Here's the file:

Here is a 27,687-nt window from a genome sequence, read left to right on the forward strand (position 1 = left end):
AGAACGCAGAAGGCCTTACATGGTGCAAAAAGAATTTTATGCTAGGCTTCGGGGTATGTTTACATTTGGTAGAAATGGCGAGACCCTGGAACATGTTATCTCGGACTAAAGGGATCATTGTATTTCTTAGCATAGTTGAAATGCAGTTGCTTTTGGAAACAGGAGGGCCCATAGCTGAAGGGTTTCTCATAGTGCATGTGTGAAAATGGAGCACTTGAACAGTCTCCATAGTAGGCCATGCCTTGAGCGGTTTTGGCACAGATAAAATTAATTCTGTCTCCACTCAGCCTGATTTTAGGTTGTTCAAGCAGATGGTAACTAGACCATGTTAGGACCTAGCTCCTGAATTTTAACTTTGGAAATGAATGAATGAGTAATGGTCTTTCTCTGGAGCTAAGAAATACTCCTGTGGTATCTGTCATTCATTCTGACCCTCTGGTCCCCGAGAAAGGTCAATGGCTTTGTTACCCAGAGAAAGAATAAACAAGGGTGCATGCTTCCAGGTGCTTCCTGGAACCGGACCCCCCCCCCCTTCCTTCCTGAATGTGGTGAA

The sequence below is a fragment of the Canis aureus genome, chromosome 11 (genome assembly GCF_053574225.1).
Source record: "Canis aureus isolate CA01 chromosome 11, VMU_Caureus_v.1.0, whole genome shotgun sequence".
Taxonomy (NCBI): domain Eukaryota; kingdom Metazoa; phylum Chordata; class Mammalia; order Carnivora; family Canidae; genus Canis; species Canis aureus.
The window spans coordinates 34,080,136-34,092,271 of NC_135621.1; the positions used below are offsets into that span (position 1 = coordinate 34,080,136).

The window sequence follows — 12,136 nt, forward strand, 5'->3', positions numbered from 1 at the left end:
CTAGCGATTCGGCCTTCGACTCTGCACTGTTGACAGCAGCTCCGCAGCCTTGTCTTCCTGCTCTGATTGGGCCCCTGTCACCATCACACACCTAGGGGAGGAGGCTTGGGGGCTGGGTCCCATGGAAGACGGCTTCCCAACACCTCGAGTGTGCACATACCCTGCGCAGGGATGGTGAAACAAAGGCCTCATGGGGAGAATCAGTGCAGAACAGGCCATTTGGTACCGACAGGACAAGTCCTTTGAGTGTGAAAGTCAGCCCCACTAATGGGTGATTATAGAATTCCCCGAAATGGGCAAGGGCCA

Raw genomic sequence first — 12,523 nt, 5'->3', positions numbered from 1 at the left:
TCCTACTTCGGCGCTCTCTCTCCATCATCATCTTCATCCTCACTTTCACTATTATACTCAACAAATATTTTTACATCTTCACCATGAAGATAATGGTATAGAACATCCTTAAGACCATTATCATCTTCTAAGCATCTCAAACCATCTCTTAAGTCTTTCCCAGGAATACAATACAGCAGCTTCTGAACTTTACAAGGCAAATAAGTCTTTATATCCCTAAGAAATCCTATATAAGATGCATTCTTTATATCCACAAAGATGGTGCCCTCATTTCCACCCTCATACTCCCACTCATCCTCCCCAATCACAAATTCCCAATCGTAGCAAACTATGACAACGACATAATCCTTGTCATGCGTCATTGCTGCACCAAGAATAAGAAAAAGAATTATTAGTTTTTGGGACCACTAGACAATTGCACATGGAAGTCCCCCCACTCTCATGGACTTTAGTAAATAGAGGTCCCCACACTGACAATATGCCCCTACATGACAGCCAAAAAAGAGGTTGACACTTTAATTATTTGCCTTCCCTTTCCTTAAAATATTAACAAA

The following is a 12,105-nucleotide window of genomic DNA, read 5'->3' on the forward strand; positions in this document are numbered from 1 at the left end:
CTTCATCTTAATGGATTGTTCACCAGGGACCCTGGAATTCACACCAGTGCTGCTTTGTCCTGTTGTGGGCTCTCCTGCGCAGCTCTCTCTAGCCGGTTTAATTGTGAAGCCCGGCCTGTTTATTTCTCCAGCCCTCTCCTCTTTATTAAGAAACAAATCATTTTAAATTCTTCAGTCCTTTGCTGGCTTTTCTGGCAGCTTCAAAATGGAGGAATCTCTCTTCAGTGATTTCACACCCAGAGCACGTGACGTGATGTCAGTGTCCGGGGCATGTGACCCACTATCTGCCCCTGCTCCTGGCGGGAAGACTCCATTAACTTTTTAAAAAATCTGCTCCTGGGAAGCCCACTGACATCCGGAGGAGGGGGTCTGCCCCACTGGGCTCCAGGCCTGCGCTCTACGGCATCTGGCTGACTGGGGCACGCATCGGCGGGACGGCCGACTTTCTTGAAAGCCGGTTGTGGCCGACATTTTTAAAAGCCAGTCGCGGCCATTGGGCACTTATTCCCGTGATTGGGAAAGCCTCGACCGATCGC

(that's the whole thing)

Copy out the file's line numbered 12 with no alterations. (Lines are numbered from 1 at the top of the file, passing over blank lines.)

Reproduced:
CTTCATCTTAATGGATTGTTCACCAGGGACCCTGGAATTCACACCAGTGCTGCTTTGTCCTGTTGTGGGCTCTCCTGCGCAGCTCTCTCTAGCCGGTTTAATTGTGAAGCCCGGCCTGTTTATTTCTCCAGCCCTCTCCTCTTTATTAAGAAACAAATCATTTTAAATTCTTCAGTCCTTTGCTGGCTTTTCTGGCAGCTTCAAAATGGAGGAATCTCTCTTCAGTGATTTCACACCCAGAGCACGTGACGTGATGTCAGTGTCCGGGGCATGTGACCCACTATCTGCCCCTGCTCCTGGCGGGAAGACTCCATTAACTTTTTAAAAAATCTGCTCCTGGGAAGCCCACTGACATCCGGAGGAGGGGGTCTGCCCCACTGGGCTCCAGGCCTGCGCTCTACGGCATCTGGCTGACTGGGGCACGCATCGGCGGGACGGCCGACTTTCTTGAAAGCCGGTTGTGGCCGACATTTTTAAAAGCCAGTCGCGGCCATTGGGCACTTATTCCCGTGATTGGGAAAGCCTCGACCGATCGC